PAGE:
The Legend of Yon, or the Vengeance for Fromondin

The legend of Yon of Metz is to be found in the following versions:

Yon, or, the Vengeance for Fromondin. A chanson de geste in alliterative decasyllables. Found in only MS M.


Fromondin’s kinsmen, after all the wars, are currently masters of Flanders and Artois. Led by Doon the Grey, son of Isoré the Grey, they make war on the Lorrainers, and ravage Cologne, Hainault, and Picardy. King Pepin dubs Gerbert’s sons knights, and at the feast a minstrel sings the lay of Chevrefoil, that Tristan made for love of Isolde. Queen Blanchefleur finally brings about a reconciliation. During the peace, Count Eude of Flanders says that Fromondin was killed because he tried to treacherously ambush Gerbert and Gerin. Count Mauvoisin of Saint-Gilles strikes him in the face. The peace is still made, but Eude festers. Seventeen years later, he lays siege to Cambrai to avenge this injury. The son of the lord of Cambrai, a certain Raoul, has a squire named Bernier, and some episodes from of Raoul of Cambrai are here worked into the poem. Bernier is a kinsman of the Bordelais, but he is Raoul’s faithful vassal. When Raoul is laying siege to Origny, Bernier begs him to spare his (Bernier’s) mother, who is a nun in an abbey which Raoul is engaged in burning down. Raoul strikes Bernier in the face, an act which eventually leads to Bernier killing Raoul. After Raoul is dead and this war is over, the Lorrainers and Bordelais are reconciled at Gironville by Ludie. Shortly afterwards, however, Gerbert’s son Yon is out hunting with Hernault and Ludie’s son, who is nameless. Hernault’s son injures Yon by accident. Yon slaps him on purpose. The son complains to his mother, who tells him to kill Gerbert. He smashes his uncles’ head open with a chessboard and flees. Gerbert leaves behind two sons: the aforesaid Yon, and Garin. This Garin is identified with Garin of Monglane, and said to be the father of Hernault de Beauland (father of Aymeri of Narbonne), Renier de Gennes (father of Oliver and Aude), Miles de Pouille (father of Simon de Pouille), and Girart de Vienne.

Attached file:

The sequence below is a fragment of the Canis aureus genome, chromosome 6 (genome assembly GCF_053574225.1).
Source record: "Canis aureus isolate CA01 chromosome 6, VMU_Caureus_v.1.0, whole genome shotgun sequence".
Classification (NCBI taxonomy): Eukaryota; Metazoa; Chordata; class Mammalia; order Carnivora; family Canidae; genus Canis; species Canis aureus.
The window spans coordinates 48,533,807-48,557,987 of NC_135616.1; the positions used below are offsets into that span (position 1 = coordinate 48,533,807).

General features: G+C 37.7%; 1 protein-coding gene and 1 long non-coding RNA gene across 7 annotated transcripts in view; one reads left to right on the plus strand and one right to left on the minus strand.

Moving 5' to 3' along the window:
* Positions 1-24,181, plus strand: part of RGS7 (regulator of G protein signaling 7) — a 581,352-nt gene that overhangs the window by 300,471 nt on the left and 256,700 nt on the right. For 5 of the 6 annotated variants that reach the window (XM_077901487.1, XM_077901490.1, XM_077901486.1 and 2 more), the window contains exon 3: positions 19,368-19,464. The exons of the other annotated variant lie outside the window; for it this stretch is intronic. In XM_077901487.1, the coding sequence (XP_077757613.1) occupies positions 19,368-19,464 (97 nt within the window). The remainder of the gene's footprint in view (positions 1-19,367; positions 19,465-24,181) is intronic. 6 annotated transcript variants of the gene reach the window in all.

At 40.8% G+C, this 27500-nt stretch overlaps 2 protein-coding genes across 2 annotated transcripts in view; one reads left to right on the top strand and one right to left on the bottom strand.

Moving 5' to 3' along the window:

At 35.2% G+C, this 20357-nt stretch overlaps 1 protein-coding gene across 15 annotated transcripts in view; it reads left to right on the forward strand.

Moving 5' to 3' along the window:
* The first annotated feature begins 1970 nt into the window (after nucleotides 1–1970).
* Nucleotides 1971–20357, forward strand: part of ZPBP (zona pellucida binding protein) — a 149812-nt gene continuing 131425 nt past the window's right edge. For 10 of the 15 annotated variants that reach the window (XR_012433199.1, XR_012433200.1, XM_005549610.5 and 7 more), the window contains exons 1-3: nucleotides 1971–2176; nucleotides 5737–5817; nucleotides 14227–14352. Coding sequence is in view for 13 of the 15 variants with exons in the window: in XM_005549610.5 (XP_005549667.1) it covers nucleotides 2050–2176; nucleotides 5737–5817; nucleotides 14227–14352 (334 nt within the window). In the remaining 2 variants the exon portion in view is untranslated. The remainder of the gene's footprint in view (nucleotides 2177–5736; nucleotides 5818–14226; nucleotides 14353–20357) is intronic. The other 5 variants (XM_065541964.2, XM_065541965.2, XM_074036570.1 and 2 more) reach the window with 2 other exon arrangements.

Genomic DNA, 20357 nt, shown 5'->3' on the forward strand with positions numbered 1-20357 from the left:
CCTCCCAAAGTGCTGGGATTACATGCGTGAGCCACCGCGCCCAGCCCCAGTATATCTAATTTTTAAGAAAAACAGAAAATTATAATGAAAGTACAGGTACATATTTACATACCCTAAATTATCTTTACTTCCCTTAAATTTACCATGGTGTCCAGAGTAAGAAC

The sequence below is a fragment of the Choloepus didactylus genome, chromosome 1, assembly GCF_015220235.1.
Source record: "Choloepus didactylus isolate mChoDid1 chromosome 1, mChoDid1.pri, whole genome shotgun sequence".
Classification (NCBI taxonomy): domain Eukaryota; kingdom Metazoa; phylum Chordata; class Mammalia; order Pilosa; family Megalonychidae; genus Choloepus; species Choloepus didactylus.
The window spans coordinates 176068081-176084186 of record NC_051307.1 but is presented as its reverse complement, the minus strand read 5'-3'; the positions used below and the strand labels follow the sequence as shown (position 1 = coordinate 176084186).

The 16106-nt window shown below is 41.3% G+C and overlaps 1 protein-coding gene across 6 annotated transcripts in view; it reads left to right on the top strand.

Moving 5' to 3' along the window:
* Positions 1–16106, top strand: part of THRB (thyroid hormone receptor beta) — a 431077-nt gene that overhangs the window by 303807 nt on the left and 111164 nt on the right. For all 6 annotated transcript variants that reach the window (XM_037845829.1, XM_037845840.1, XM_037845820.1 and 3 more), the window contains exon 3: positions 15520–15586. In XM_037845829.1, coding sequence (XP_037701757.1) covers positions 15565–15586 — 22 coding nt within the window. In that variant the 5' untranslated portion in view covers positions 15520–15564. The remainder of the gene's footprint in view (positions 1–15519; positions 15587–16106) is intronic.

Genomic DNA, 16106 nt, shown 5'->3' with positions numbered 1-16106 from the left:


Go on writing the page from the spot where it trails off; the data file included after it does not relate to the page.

Yon swears vengeance on his cousin, and is crowned king of Gascony. The poet foretells a long and bloody war, but the MS ends here.

Origins and Influence

Those who have read this poem agree that structurally it is a mess. The combats are interminable, and the incidents are mostly recycled from Gerbert. The interpolated retelling of Raoul of Cambrai is apropos of nothing. However, there are some excellent lyrical passages describing festivities in peacetime, and the thrill and excitement of battle, besides which the author presents a valuable picture of feudal life in the 1200’s.

Let thus much suffice for the legend of Yon, and let us now turn to the legend of Anseis of Metz, that some call Anseis of Cologne.

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